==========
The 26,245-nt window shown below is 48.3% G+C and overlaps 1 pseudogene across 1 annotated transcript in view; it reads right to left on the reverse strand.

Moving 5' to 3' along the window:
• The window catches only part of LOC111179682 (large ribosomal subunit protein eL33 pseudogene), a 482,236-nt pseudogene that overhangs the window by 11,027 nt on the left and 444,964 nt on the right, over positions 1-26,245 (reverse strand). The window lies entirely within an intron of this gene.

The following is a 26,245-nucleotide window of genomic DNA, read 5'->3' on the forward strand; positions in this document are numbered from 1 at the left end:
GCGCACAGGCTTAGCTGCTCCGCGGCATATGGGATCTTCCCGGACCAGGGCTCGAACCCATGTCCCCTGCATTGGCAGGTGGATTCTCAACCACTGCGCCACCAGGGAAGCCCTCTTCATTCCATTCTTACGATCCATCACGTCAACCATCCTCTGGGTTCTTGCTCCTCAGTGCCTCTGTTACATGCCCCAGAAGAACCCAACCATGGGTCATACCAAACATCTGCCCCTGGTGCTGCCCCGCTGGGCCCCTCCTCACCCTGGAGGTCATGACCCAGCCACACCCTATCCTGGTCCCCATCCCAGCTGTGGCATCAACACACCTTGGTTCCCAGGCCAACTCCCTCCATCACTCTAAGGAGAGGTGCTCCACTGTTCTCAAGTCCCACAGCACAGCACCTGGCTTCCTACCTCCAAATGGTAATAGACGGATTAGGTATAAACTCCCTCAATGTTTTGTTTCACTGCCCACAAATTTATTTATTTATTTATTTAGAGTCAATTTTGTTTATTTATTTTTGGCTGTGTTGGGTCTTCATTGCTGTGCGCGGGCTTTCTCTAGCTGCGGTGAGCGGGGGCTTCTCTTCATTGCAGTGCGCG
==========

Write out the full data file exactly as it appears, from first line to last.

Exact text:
The 26,245-nt window shown below is 48.3% G+C and overlaps 1 pseudogene across 1 annotated transcript in view; it reads right to left on the reverse strand.

Moving 5' to 3' along the window:
• The window catches only part of LOC111179682 (large ribosomal subunit protein eL33 pseudogene), a 482,236-nt pseudogene that overhangs the window by 11,027 nt on the left and 444,964 nt on the right, over positions 1-26,245 (reverse strand). The window lies entirely within an intron of this gene.

The following is a 26,245-nucleotide window of genomic DNA, read 5'->3' on the forward strand; positions in this document are numbered from 1 at the left end:
GCGCACAGGCTTAGCTGCTCCGCGGCATATGGGATCTTCCCGGACCAGGGCTCGAACCCATGTCCCCTGCATTGGCAGGTGGATTCTCAACCACTGCGCCACCAGGGAAGCCCTCTTCATTCCATTCTTACGATCCATCACGTCAACCATCCTCTGGGTTCTTGCTCCTCAGTGCCTCTGTTACATGCCCCAGAAGAACCCAACCATGGGTCATACCAAACATCTGCCCCTGGTGCTGCCCCGCTGGGCCCCTCCTCACCCTGGAGGTCATGACCCAGCCACACCCTATCCTGGTCCCCATCCCAGCTGTGGCATCAACACACCTTGGTTCCCAGGCCAACTCCCTCCATCACTCTAAGGAGAGGTGCTCCACTGTTCTCAAGTCCCACAGCACAGCACCTGGCTTCCTACCTCCAAATGGTAATAGACGGATTAGGTATAAACTCCCTCAATGTTTTGTTTCACTGCCCACAAATTTATTTATTTATTTATTTAGAGTCAATTTTGTTTATTTATTTTTGGCTGTGTTGGGTCTTCATTGCTGTGCGCGGGCTTTCTCTAGCTGCGGTGAGCGGGGGCTTCTCTTCATTGCAGTGCGCG